Tuesday, November 24, 2009

Ten Ways to Boil Health Reform Oceans

I keep asking the same question: How can the Democrats ram anything as big and complex through as these health care bills with approval ratings--now in the 35% to 40% range--so low?

They seem intent on showing us
.

Robert Laszweski, “Public Anxiety Meets the Democratic Effort to Get Health Care Done at All Costs,“The Health Care Blog, November 23, 2009, Robert Laszweski has been a fixture in Washington health policy circles for the better part of three decades.

Dear Robert:

You ask how Democrats can can get reform done in the face of soaring costs and disapproval of the American people. From out of blue heaven, this inspired ten part Eureka and Nirvana-based answer came to me.

One, kill the lawyers! Shakespeare and the American people distrust lawyers, especially lawyers in the House and Senate. Americans consistently rank lawyers down there with used car salesmen. As I write, Congressional job approval is at a minus 65 percent, meaning nearly two-thirds of Americans disapprove of the job Congress is doing. Therefore, we can start reform by ridding ourselves of lawyers, particularly incumbent lawyers who double as politicians.

Two, ban the lobbyists! Everybody knows special interest lobbyists shape health reform legislation. For every legislator, there are over 30 lobbyists collecting roughly $300 million in misbegotten fees. Lobbyists are even writing the press releases and talking points for Congressmen and Senators. Politicians, in turn, are gathering contributions to assure their reelection. Outlaw lobbyists!

Three, put doctors on salary! Remove incentives for doctors to do more for patients. Herd doctors into large groups, into integrated organizations like Mayo, Kaiser, and Geisinger, salary them, strip them of incentives to make more money, regulate them. Remember: once you’ve got them by the tender part of their anatomy – their wallets – their hearts and minds will follow.

Four, put Washington in charge of who gets what at what price! Only Washington knows what constitutes “rational” thinking; how federal dollars should be distributed and for what reasons; and who should get the money. Reform is about social and redistributive justice. Patients and doctors, in short, who get the short end of the stick, must bow to superior beltway wisdom.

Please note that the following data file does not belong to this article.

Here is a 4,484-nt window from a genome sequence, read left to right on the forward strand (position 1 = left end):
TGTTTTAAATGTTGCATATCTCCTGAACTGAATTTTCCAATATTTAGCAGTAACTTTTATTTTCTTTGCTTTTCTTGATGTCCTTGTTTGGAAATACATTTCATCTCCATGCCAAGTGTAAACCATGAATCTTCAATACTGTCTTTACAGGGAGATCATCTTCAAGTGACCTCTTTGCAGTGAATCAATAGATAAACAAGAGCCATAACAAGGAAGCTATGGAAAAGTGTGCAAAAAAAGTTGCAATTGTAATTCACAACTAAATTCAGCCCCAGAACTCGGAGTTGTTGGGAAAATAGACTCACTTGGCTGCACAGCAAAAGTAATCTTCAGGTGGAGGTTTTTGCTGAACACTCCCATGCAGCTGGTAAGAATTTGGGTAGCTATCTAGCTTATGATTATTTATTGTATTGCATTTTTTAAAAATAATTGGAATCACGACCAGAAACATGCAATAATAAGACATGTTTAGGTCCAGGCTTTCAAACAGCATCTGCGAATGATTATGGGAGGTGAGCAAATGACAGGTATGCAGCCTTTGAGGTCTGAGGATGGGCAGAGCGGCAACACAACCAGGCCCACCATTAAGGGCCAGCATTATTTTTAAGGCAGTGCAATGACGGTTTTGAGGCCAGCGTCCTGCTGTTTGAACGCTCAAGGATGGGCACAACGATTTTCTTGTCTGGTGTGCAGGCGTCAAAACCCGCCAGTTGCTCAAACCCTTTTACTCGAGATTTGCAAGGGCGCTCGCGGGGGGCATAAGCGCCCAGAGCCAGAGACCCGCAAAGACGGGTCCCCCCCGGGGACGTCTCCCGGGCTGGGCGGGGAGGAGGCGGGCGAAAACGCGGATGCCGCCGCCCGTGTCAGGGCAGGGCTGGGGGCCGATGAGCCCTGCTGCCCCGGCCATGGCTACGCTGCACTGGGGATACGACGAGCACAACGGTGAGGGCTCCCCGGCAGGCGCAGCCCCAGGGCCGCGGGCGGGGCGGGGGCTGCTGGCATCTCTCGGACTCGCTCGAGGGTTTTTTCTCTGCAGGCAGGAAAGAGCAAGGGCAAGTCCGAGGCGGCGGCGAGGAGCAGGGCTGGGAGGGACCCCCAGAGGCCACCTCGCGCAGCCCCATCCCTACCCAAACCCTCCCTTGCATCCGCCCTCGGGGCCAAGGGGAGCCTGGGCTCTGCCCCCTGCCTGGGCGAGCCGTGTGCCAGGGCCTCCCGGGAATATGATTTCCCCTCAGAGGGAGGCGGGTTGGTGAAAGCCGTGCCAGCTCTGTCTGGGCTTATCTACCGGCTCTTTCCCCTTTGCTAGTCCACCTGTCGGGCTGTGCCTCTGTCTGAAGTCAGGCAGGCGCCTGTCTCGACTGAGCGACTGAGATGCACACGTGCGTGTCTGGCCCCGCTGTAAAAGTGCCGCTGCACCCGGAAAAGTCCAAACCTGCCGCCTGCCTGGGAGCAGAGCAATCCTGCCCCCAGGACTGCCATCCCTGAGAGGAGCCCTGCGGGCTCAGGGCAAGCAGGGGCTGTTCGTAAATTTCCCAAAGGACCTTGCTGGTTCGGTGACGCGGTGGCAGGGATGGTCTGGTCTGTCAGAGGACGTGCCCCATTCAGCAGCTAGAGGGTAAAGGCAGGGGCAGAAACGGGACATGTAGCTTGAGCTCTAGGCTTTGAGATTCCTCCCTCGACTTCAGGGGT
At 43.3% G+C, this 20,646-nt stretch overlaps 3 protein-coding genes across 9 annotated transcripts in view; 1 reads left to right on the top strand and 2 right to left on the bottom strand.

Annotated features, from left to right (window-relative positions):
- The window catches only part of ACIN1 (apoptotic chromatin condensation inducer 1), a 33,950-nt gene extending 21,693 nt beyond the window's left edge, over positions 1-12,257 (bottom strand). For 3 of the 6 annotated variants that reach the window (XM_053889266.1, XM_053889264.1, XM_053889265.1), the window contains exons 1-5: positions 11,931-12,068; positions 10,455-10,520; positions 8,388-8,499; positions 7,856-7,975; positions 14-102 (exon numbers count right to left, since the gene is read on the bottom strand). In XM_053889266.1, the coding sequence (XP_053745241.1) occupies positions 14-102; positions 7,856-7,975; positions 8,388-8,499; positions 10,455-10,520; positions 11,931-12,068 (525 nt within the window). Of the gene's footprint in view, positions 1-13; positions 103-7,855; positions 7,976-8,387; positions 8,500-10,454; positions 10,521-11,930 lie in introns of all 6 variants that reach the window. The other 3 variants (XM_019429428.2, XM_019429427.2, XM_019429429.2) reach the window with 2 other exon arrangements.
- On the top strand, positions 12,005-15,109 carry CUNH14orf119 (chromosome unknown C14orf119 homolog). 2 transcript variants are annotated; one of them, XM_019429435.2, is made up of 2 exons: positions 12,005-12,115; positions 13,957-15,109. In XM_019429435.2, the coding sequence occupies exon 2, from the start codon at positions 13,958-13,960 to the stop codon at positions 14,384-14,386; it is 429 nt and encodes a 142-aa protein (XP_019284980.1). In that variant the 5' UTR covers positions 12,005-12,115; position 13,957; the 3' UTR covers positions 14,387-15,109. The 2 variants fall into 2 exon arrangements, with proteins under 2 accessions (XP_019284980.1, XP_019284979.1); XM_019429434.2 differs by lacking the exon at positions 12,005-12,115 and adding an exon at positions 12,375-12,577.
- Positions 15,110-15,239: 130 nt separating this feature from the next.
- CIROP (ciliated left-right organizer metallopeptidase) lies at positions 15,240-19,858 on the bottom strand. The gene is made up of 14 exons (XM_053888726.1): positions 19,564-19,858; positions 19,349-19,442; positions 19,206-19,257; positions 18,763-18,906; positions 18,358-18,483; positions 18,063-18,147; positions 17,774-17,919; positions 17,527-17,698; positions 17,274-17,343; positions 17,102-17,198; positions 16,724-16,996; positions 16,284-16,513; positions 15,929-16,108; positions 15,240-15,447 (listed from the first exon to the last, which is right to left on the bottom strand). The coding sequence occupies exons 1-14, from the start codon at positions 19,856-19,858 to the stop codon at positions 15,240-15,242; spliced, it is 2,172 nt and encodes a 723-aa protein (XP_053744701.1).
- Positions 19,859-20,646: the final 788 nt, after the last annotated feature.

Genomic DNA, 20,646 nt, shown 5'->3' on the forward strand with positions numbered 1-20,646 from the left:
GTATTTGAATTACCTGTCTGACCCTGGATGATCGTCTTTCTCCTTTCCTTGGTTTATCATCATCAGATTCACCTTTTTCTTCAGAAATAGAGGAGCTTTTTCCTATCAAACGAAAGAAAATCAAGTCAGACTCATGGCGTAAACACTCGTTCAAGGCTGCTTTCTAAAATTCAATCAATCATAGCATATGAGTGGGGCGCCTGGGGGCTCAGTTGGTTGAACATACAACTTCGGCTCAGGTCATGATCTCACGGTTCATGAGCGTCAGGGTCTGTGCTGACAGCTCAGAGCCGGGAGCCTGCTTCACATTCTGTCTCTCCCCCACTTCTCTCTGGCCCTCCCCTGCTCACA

Five, adopt health systems of other countries! Everybody knows other countries are morally superior. They cover more people at half the cost that we do and with better results. Ignore the fact that these countries have more homogeneous populations; have lower rates of violence; supply health care by suppressing access to life-saving and life-style restoring technologies; and offer services that aremuch less responsive to patients with fewer amenities.

Six, move lower-cost health systems off shore! Follow the example of an India physician who is building a high tech hospital in the Cayman Islands, one hour by plane from Miami that will perform open heart surgery for $2000, versus $20,000 to $100,000 in U.S. Focus on volume. Restructure. Introduce new business models. For details, see “Indian Doctor Tagged ‘Henry Ford of Heart Surgery’ Drives Down Costs,” WSJ, November 23.

Seven, digitize health care! Everybody knows that the American economy is moving at Internet time, that the computer promotes transparency, clinical efficiency, outcome effectiveness, price comparisons, relevant provider value, and empowers consumers to make the right choices for the right reasons at the right places with the right results. Never mind that it may be personally intrusive, violate privacy, and disrupt the patient-physician relationship. Data uber alles. Digitize upper alles.

Eight, Base everything on scientific evidence! Everybody knows medicine is Science not Art, and that government, health plans, and consumers should pay only for what works and what is rational in the eyes of payers. Never mind that what is paid for may not fit the hopes, needs, and expectations of patients and that human values, such as the quest for individuality and personal freedoms, may be subjective and irrational.

Nine. standardize everything! In a top-down system, everybody knows that everything must be certified, standardized, and homogenized - the contents of every plan, the benefits provided, the choices offered – regardless of age, sex, socioeconomic conditions, cultural or health status. Everybody is equal, but some are more equal than others, depending on your politics.

Ten, end the profit motive, and you can’t end it, tax it! Everybody knows profit is the root of all health care evils. Therefore, all incentives to innovate to make more money must be eliminated. If the profit motive persists among hospitals, doctors, health plans, device makers, and drug firms, tax their profits. Let no good innovation go unpunished.

Caveat: If you plan to boil health reform oceans, boil one ocean at a time.